Thesis Title

Conservation Knowledge and Attitudes of Missouri Sixth Grade Students: the Missouri Conservation Survey, 1995-1996

Date of Graduation

Summer 1996


Master of Science in Biology



Committee Chair

Janice Greene

Subject Categories



The knowledge and attitudes of students toward conservation issues are important to organizations or agencies that invest time and money into development of educational materials. The Missouri Department of Conservation has developed many educational tools to aid teachers in the integration of conservation topics with their regular curriculum. This study was designed to define baseline information on the conservation knowledge and attitudes of sixth graders across Missouri. Students were administered the Missouri Conservation Survey, in a mark-flex format. The first two years of a six-year study were completed in Spring 1995 and 1996. Factual knowledge scores were relatively low. Conceptual knowledge scores were relatively low with males scoring significantly higher than females on about half of the quesitons. Attitude scores were moderate to high with females scoring significantly higher than males on nine of twelve questions. Males and rural students tended to participate more in consumptive activities, such as hunting and fishing. Females and urban students participated more in nonconsumptive activities, such as reading and attending zoos and museum/nature centers.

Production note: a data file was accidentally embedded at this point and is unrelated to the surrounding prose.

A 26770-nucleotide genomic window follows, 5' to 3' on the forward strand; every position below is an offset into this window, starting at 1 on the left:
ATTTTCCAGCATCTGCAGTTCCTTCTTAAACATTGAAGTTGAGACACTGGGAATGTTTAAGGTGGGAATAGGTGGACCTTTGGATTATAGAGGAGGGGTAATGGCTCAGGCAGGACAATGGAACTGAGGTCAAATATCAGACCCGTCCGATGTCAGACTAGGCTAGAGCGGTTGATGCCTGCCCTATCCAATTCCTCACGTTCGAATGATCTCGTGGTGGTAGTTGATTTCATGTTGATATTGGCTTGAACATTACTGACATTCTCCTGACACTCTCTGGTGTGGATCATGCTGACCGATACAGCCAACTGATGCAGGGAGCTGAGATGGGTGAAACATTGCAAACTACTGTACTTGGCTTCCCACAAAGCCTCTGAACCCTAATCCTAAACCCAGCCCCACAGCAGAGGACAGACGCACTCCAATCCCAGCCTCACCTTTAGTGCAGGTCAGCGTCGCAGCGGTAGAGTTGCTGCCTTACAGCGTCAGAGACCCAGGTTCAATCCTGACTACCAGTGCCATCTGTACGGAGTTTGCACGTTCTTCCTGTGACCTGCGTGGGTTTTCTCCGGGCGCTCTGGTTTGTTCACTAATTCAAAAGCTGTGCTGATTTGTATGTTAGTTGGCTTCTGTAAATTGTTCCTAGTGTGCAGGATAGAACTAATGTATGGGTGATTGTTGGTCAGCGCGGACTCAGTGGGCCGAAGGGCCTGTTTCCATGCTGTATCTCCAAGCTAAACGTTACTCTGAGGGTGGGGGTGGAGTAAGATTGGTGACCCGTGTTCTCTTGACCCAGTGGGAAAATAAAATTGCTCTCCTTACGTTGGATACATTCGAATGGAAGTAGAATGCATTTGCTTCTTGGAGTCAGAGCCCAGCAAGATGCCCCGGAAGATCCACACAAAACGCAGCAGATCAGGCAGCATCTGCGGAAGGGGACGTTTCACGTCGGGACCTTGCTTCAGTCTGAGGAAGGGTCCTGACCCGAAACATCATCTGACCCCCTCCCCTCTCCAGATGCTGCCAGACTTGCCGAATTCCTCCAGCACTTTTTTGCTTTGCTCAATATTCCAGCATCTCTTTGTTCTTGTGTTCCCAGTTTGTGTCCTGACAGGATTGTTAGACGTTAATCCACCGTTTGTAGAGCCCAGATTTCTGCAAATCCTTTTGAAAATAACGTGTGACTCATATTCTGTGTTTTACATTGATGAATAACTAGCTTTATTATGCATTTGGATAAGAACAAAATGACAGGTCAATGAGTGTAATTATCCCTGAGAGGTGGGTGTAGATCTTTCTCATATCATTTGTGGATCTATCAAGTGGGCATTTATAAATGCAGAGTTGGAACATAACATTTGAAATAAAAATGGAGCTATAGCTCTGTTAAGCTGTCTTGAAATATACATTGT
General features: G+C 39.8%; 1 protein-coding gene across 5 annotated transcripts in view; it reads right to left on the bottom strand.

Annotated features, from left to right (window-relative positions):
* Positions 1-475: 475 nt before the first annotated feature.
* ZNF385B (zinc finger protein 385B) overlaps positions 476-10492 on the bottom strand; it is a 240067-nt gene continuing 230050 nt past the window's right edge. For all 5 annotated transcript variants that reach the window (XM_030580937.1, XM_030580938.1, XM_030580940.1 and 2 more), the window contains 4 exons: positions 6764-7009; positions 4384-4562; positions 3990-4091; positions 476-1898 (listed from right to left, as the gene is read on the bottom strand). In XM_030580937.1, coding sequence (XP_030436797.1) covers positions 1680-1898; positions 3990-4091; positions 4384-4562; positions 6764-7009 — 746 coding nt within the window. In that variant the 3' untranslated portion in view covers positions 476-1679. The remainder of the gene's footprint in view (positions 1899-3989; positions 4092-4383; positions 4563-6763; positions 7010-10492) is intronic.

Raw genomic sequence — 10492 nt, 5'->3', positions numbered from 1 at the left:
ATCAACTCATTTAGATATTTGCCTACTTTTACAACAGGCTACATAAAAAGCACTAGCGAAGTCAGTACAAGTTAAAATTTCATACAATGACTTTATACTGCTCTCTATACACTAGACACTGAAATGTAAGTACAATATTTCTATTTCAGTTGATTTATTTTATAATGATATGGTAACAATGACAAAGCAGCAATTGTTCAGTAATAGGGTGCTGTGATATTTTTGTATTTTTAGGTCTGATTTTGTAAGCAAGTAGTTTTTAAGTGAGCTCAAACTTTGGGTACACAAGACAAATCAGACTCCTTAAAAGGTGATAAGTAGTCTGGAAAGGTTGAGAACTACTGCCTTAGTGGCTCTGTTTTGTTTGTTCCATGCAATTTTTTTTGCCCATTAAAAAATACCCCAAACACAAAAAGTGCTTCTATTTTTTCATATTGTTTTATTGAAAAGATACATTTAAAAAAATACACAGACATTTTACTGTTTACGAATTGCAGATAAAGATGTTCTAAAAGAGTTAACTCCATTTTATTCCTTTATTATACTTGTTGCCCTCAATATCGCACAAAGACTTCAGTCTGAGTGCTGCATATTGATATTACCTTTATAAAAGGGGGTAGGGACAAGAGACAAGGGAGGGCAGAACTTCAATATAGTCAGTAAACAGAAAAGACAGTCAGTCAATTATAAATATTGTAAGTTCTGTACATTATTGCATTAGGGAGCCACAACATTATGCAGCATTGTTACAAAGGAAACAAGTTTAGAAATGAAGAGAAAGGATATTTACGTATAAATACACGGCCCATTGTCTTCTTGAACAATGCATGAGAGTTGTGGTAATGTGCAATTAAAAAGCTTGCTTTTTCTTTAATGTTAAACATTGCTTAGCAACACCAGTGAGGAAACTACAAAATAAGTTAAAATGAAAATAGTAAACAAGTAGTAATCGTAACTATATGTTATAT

© Ginger I Gray